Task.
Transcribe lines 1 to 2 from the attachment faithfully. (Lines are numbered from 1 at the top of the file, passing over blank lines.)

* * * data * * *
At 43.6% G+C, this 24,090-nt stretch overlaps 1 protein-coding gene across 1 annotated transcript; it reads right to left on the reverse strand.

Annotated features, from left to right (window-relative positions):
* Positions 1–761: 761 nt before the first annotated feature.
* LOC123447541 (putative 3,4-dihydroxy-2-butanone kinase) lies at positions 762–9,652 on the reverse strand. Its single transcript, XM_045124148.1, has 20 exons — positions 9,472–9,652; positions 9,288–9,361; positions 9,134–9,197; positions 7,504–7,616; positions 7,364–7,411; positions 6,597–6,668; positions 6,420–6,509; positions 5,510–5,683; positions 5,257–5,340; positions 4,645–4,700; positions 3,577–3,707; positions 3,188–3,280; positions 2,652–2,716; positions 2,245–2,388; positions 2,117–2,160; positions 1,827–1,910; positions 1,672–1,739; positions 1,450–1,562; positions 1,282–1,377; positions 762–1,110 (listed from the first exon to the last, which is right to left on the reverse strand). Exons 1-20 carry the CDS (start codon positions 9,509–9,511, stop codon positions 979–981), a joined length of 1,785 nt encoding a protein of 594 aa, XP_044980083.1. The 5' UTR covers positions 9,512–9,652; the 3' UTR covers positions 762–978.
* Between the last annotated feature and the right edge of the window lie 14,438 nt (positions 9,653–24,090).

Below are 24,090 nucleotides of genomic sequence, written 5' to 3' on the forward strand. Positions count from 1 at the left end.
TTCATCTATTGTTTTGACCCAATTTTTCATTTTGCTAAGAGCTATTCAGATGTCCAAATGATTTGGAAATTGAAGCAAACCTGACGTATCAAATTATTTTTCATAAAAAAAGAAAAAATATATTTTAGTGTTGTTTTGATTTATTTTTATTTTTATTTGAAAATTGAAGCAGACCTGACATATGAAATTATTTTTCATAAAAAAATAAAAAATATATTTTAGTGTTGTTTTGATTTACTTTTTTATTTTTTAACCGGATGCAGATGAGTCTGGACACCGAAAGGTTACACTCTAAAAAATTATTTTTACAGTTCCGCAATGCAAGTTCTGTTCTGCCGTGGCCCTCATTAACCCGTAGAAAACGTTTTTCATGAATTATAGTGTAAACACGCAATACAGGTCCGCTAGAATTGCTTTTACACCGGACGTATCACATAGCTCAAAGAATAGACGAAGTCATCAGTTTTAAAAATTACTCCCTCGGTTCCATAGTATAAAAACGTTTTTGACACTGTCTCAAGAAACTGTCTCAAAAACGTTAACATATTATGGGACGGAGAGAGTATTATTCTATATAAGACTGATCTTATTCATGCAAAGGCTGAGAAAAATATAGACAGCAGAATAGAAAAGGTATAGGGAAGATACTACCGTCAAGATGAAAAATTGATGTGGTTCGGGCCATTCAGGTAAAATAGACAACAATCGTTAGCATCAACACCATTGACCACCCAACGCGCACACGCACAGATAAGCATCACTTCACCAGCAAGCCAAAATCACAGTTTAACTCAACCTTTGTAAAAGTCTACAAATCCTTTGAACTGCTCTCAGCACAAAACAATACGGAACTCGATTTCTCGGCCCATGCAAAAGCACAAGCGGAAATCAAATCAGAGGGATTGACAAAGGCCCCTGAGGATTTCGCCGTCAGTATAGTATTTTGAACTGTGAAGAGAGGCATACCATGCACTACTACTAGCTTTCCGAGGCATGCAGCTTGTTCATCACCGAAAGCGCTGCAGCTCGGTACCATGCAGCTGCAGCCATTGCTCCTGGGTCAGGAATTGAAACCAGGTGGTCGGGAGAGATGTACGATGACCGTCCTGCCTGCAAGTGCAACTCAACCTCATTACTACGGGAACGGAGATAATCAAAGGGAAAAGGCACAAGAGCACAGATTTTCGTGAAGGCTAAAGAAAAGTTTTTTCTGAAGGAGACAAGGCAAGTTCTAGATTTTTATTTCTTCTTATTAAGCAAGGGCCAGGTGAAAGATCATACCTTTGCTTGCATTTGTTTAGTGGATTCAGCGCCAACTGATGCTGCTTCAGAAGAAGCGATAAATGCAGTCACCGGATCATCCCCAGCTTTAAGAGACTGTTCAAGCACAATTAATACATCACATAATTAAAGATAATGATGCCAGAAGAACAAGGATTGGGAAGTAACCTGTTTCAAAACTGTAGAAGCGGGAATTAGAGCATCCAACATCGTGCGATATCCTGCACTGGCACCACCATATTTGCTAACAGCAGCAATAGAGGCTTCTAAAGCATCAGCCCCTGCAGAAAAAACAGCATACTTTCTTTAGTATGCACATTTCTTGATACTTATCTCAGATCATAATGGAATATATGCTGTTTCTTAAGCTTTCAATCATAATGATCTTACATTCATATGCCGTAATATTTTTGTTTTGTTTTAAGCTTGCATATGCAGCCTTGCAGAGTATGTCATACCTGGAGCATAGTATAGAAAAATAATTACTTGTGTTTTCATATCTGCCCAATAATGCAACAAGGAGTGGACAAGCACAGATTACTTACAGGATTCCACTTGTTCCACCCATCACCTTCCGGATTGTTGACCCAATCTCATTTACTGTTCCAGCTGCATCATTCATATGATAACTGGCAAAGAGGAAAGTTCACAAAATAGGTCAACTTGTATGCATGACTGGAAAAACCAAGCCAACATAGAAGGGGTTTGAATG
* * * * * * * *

At 43.6% G+C, this 24,090-nt stretch overlaps 1 protein-coding gene across 1 annotated transcript; it reads right to left on the reverse strand.

Annotated features, from left to right (window-relative positions):